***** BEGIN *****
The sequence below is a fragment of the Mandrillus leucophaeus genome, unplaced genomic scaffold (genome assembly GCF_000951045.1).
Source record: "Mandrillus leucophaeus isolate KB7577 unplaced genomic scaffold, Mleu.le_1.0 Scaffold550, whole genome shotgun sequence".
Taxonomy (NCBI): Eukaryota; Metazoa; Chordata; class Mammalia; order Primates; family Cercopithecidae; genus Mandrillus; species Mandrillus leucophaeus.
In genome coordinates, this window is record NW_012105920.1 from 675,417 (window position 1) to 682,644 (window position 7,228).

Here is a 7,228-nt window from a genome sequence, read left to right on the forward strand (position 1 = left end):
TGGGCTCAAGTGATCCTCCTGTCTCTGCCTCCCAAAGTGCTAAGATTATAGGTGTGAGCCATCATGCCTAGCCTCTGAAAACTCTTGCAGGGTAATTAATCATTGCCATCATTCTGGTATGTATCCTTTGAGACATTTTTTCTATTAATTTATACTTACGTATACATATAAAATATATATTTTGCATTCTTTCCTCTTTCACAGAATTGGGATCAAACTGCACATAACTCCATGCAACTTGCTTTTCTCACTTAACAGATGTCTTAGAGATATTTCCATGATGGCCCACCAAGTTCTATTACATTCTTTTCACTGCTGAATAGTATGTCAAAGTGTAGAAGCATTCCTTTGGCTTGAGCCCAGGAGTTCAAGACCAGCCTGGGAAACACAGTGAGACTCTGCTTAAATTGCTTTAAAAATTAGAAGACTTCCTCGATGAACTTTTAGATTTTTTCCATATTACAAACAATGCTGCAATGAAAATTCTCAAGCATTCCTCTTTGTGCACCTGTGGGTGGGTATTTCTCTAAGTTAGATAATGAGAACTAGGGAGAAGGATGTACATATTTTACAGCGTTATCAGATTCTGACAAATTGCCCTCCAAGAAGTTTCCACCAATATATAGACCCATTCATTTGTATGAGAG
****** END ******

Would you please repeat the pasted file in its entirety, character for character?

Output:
The sequence below is a fragment of the Mandrillus leucophaeus genome, unplaced genomic scaffold (genome assembly GCF_000951045.1).
Source record: "Mandrillus leucophaeus isolate KB7577 unplaced genomic scaffold, Mleu.le_1.0 Scaffold550, whole genome shotgun sequence".
Taxonomy (NCBI): Eukaryota; Metazoa; Chordata; class Mammalia; order Primates; family Cercopithecidae; genus Mandrillus; species Mandrillus leucophaeus.
In genome coordinates, this window is record NW_012105920.1 from 675,417 (window position 1) to 682,644 (window position 7,228).

Here is a 7,228-nt window from a genome sequence, read left to right on the forward strand (position 1 = left end):
TGGGCTCAAGTGATCCTCCTGTCTCTGCCTCCCAAAGTGCTAAGATTATAGGTGTGAGCCATCATGCCTAGCCTCTGAAAACTCTTGCAGGGTAATTAATCATTGCCATCATTCTGGTATGTATCCTTTGAGACATTTTTTCTATTAATTTATACTTACGTATACATATAAAATATATATTTTGCATTCTTTCCTCTTTCACAGAATTGGGATCAAACTGCACATAACTCCATGCAACTTGCTTTTCTCACTTAACAGATGTCTTAGAGATATTTCCATGATGGCCCACCAAGTTCTATTACATTCTTTTCACTGCTGAATAGTATGTCAAAGTGTAGAAGCATTCCTTTGGCTTGAGCCCAGGAGTTCAAGACCAGCCTGGGAAACACAGTGAGACTCTGCTTAAATTGCTTTAAAAATTAGAAGACTTCCTCGATGAACTTTTAGATTTTTTCCATATTACAAACAATGCTGCAATGAAAATTCTCAAGCATTCCTCTTTGTGCACCTGTGGGTGGGTATTTCTCTAAGTTAGATAATGAGAACTAGGGAGAAGGATGTACATATTTTACAGCGTTATCAGATTCTGACAAATTGCCCTCCAAGAAGTTTCCACCAATATATAGACCCATTCATTTGTATGAGAG